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Gogebic Taconite president Bill Williams

Gogebic Taconite president Bill Williams examines an outcropping of what he said was magnetite in this 2013 file photo taken near the site of a proposed iron mine in northern Wisconsin.

Work has slowed to a crawl on a massive proposed iron mine that has served as Gov. Scott Walker’s signature job-creation effort.

Gogebic Taconite had aimed to submit a mining permit application this spring, but a key state regulator says it is unlikely the company will apply before 2016 because it isn’t conducting crucial water monitoring needed for an environmental impact study of the site in Iron and Ashland Counties.

Meanwhile, the company has cut its workforce to a half-dozen employees who are trying to redesign plans in light of an unexpected proliferation of wetlands that were found on the site last year, and a company spokesman said a proposed Iron County zoning ordinance has had a “chilling effect” on the project.

“We are taking a breather,” said corporate spokesman Bob Seitz. “We have to analyze a lot of things and do a lot of reassessing at this time.”

Last year the company announced it would cut about one-third of the $1.5 billion project that was to be in Ashland County because of actions by county leaders, and now Iron County officials are worried that the company will pull out completely, county zoning administrator Tom Bergman said.

“You know it’s an emotional roller coaster up here,” Bergman said. “They put the community in a difficult position by continually threatening to leave.”

With the highest unemployment rate in the state, Iron County desperately wants the hundreds of jobs the mine could offer, but county leaders also want to make sure the operation enhances, rather than degrades, the quality of life in the area, Bergman said.

Iron County Clerk Mike Saari said Gogebic Taconite president Bill Williams told him and county board chairman Joe Pinardi last week that he was not being allowed to spend any more money on the project for the time being. Williams declined to make a scheduled $20,000 payment to renew a lease option for two years on county land that is part of the 3,000-acre mine site, Saari said.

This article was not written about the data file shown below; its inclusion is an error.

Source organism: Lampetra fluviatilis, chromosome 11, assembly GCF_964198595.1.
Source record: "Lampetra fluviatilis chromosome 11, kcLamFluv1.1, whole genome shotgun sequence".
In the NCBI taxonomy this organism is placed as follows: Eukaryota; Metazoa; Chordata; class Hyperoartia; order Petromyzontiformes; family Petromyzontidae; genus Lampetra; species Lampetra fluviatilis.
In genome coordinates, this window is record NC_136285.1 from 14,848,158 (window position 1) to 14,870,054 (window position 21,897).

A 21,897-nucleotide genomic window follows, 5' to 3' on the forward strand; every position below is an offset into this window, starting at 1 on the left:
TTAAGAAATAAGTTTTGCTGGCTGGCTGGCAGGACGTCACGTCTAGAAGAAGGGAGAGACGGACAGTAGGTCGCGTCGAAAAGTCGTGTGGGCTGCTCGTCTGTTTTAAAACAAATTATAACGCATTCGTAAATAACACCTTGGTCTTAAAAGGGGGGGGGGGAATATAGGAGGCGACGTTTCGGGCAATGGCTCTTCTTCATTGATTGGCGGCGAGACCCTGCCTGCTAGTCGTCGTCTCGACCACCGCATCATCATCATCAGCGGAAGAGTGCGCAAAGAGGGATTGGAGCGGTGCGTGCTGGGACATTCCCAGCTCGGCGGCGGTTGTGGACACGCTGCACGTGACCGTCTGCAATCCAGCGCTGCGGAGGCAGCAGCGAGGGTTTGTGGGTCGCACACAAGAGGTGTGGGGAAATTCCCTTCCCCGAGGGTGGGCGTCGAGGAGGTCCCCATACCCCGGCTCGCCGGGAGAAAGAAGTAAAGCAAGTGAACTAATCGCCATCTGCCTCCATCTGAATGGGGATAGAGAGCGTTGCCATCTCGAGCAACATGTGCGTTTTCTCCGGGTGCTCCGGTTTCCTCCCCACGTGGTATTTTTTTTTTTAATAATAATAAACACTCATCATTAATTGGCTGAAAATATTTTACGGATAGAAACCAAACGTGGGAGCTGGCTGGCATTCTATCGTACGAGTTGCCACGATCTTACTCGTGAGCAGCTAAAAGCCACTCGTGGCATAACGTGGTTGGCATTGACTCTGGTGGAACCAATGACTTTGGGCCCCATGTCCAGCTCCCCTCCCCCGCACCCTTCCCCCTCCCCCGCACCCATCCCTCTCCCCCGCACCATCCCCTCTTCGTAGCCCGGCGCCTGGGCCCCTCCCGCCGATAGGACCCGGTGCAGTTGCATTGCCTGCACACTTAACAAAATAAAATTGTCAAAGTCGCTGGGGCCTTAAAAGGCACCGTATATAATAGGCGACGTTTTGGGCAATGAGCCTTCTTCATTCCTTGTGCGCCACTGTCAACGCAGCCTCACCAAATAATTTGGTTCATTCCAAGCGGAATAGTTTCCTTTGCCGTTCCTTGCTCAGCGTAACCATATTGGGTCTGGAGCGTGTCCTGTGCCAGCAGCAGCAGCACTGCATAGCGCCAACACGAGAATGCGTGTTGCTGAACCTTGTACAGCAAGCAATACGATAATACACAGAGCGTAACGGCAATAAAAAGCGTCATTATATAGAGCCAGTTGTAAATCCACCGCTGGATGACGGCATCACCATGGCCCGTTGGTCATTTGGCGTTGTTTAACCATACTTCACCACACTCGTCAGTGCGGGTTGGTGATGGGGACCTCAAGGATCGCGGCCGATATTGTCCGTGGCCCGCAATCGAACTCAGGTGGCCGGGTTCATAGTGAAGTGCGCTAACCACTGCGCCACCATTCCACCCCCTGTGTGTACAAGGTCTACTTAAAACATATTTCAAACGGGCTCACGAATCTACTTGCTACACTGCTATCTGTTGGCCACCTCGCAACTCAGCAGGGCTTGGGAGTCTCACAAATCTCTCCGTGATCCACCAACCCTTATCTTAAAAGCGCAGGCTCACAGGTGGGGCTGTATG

Saari said he and Pinardi persuaded Williams to agree to a new arrangement — $30,000 payable next year to cover 2015 through 2017, but the county board will need to vote on the new deal to make it legal.

“I hope they actually stay with the project, but who knows?” Saari said, adding that the county has done all it can reasonably do to help the company.

Williams said portions of the proposed mining ordinance told him the county didn’t want the mine, so he didn’t want to pay to extend the lease option.

“Is any company willing to throw good money after bad? No,” Williams said Friday.

Seitz said the company expects to build a mine, but there has never been a guarantee because the project is so complex.

The spokesman said a $10,000 annual lease payment may not seem like much in a $1.5 billion project, but operating expenses are viewed differently from capital costs, and the company has already paid $40,000 for the last four years without reaping any benefit.

Redesigning the mine

The Gogebic Taconite mine proposal has traveled a rough road. Walker and other Republicans who took control of state government in 2011 narrowly failed to loosen regulations on iron mining for Gogebic Taconite, and the company said it was walking away.

Republicans made the effort a top priority in 2013 and passed Act 1, which reduced the time the state Department of Natural Resources would have to review environmental concerns. Gogebic Taconite began drilling out test samples.

However, a year ago the U.S. Army Corps of Engineers confirmed what it has been saying since 2011 — that its review of potential damage to wetlands and waterways won’t proceed at the state’s accelerated pace, eliminating cost savings from a joint study. And last summer six Chippewa tribes asked the federal Environmental Protection Agency to study possible downstream water pollution from the mine before the state and Army Corps do their work.

The initial mining plan called for a two-stage operation. A pit spanning between 300 and 400 acres and up to 1,000 feet deep would be mined, with iron ore removed and waste rock stacked on 1,132 acres of Iron County forest land.

A second pit would be mined, with the waste rock used to fill the first hole. The second pit would fill with water for possible recreational use, Seitz said.

Unexpected wetlands